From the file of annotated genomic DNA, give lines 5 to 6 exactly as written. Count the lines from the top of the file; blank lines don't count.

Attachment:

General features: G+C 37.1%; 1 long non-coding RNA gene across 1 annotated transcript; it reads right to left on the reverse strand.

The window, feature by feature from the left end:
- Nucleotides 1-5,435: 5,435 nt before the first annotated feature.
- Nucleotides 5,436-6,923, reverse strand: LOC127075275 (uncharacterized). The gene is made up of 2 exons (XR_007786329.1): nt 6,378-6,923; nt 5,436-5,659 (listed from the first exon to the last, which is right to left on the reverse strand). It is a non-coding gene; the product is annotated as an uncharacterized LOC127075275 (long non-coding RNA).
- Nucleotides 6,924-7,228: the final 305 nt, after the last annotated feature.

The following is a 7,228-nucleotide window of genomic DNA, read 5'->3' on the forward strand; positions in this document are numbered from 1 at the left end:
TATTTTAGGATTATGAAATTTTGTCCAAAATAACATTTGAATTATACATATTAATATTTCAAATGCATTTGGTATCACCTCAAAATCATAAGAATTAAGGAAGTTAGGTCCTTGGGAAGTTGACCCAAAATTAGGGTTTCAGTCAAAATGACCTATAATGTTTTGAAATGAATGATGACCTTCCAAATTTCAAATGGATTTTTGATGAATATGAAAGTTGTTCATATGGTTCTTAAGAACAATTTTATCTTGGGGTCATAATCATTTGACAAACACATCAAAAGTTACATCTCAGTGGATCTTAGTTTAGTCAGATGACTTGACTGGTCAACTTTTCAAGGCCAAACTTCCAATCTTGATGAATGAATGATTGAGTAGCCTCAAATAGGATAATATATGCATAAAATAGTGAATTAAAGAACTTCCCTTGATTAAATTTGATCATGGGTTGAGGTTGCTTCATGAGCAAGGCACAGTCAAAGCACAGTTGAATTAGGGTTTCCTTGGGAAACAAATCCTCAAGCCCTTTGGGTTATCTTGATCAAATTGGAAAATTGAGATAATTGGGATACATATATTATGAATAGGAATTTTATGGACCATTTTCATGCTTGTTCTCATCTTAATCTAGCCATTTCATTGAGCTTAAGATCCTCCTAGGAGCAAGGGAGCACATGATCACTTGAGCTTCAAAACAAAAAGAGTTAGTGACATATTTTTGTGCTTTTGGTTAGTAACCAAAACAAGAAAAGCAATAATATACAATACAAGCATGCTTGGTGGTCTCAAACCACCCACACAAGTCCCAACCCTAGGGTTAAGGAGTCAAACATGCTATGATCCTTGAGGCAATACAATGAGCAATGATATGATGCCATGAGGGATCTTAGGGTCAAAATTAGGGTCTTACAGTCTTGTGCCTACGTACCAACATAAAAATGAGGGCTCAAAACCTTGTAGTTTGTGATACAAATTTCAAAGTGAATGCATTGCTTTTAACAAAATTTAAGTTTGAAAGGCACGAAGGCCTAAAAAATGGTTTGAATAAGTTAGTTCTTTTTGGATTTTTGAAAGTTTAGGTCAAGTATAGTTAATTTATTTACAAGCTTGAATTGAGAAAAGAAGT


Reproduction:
- Nucleotides 6,924-7,228: the final 305 nt, after the last annotated feature.

The following is a 7,228-nucleotide window of genomic DNA, read 5'->3' on the forward strand; positions in this document are numbered from 1 at the left end: